I get to work with a lot of athletes.  I’ve worked with athletes from the professional level all the way down to little league.  A lot of the athletes we work with would love to play in college, but understand that probably isn’t a realistic shot for them.

On the other hand some do have the potential to play in college and that is why they have come to us.  In my years of dealing with these college prospects, I have learned a few things I wanted to share with you about how you might be able to obtain a college scholarship.  I’m not saying do these and you will definitely get a scholarship, but you won’t know if you don’t try.

  • Talent – Your athlete has to have some talent, otherwise this is a meaningless conversation.  I’m not talking about the bias some parents have of their kids.  “My kid should be playing, but the coach doesn’t know what he is doing.”  Your athlete should have some athleticism.  Should have some success at the sport.  Should have some accolades that have gone his/her way.  Heart is great, but if I can’t just look at the athlete and see athlete, then you will really have a high mountain to climb.

  • Make A Resume – This is like a job interview, so plan accordingly.  Also, there are a lot of colleges out there and unless you have a stud athlete, you need to put yourself on the coach’s radar.  They don’t have scouts the way a pro team does, so anything you can do to point him/her into your direction, DO IT.  Make a highlight tape if applicable.  Make a resume sheet, that discusses all your highlights, team highlights, etc.  You got to make yourself shine.  Then you have to make a list of potential colleges you’d like to attend and send it to those coaches.  We sent an athletic resume of mine to a lot of colleges when I was going through the process and one was North Carolina.  It was mainly for track, but I had basketball accomplishments on the sheet and I received a form rejection letter from Dean Smith’s office – thanks for applying, but we don’t need you.  I wonder if I kept that form.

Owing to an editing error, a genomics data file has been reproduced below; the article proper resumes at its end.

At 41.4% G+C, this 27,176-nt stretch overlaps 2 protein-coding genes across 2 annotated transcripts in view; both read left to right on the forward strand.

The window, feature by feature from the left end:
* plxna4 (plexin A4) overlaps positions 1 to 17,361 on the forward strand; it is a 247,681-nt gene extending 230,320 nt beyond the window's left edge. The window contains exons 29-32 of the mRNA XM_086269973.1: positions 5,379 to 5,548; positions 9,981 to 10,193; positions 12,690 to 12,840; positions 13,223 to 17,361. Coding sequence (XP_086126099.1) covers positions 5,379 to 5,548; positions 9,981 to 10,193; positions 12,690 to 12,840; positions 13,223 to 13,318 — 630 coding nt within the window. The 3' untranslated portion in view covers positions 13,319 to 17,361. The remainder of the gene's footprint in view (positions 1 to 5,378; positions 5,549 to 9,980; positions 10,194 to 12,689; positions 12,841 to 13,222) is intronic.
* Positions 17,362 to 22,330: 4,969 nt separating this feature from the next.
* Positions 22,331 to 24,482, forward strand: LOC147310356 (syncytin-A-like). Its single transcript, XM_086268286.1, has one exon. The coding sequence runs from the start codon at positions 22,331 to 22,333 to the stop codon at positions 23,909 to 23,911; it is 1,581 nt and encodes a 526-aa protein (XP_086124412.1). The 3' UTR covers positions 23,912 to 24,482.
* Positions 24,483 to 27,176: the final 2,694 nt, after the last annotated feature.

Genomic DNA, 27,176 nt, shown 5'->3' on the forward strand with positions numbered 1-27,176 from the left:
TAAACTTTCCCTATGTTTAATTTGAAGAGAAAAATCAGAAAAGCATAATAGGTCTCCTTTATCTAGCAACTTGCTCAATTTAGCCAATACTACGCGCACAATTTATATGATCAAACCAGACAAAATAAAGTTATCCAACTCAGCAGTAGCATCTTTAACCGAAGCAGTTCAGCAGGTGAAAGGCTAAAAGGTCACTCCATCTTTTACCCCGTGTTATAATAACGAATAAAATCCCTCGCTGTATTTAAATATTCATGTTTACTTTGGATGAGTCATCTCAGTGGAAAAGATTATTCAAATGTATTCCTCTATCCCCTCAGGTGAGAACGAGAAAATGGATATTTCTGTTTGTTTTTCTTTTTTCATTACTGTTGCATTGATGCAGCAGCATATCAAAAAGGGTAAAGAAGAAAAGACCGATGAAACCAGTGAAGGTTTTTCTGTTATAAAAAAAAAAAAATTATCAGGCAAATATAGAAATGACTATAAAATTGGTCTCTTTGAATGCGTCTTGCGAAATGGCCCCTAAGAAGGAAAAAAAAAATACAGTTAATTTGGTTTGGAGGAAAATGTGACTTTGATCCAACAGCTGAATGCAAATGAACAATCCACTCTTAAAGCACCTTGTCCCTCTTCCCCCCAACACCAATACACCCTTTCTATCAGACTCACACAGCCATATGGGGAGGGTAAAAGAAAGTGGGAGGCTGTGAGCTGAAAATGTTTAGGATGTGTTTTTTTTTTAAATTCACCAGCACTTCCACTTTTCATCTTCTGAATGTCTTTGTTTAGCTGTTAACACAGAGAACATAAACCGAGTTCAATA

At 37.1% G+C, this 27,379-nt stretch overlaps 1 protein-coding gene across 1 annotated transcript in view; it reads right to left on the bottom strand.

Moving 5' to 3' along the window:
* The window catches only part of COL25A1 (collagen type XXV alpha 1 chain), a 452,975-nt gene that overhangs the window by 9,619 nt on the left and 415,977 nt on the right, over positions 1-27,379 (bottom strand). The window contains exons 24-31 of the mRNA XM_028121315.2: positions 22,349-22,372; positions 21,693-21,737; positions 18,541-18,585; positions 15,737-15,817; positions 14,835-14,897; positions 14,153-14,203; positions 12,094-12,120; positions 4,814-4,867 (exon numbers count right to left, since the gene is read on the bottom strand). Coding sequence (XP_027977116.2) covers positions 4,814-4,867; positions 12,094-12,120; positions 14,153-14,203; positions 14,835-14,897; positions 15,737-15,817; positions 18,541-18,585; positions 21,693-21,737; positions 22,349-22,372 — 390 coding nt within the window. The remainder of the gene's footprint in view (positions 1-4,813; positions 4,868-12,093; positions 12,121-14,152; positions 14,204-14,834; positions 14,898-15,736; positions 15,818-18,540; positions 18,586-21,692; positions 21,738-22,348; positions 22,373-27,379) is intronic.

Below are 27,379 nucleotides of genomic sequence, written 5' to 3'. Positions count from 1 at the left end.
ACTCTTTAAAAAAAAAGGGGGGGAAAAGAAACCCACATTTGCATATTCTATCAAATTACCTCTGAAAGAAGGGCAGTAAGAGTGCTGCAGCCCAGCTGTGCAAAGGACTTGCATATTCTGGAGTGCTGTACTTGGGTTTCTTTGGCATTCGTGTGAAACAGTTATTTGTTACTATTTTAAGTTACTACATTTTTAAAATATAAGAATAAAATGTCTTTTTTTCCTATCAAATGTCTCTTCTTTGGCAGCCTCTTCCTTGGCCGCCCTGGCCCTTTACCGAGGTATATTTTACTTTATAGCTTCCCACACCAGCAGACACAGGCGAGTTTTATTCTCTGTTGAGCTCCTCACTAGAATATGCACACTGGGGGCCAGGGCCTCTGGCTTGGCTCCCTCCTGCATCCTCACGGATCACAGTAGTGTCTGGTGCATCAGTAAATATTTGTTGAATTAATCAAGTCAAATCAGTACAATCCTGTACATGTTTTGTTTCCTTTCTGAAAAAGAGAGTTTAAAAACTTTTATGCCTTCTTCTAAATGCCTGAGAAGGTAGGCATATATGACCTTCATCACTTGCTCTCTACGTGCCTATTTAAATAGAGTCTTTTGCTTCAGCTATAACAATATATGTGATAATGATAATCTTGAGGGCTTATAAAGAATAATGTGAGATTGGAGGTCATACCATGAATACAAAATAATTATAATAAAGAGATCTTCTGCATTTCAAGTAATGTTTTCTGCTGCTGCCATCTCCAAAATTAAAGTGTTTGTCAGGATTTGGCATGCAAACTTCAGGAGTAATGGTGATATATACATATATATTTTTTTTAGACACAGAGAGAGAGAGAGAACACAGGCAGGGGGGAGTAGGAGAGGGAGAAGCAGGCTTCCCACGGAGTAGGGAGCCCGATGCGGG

• Make An Elite Travel Team – Say what you will about travel teams or AAU teams, but it looks like if you play a sport that has these, then your college exposure seems to increase.  A lot of these travel clubs have elite teams.  If you have talent, then try to make these teams.  Most of the time these teams travel to big time tournaments where there are a lot of college scouts at one place.  These college scouts like to see all the best talent in one spot.  Play well in these tournaments and you have an opportunity to make an impression on a scout of a college that you might want to attend.

  • Attend Camps – This is big especially for football.  Football doesn’t have AAU teams so go to a camp of a college you want to attend.  Let that coach know you are going so maybe you will get to introduce yourself to him.  They will probably have you run a 40 yard dash and do some preliminary testing.  Do well in those.  My client, Ben Hale, got two scholarships offered to him this summer because of good showings at these camps.

  • Get Good Grades – If you have talent, then if you have good grades this will all but seal your deal to getting a scholarship.  If a coach knows he won’t have to worry about you being academically ineligible, that might make you shine that much more to him.

There might be a few more I could put on here, but these seem to be the common ones with the athletes I work with.  Like I said, treat this like a job interview.  You want to make a good impression not only with what you show him/her you can do on the playing field, but what type of outstanding young person you are.  You have all these factors then I can’t see how they wouldn’t give you a scholarship or some type of financial help for your sport.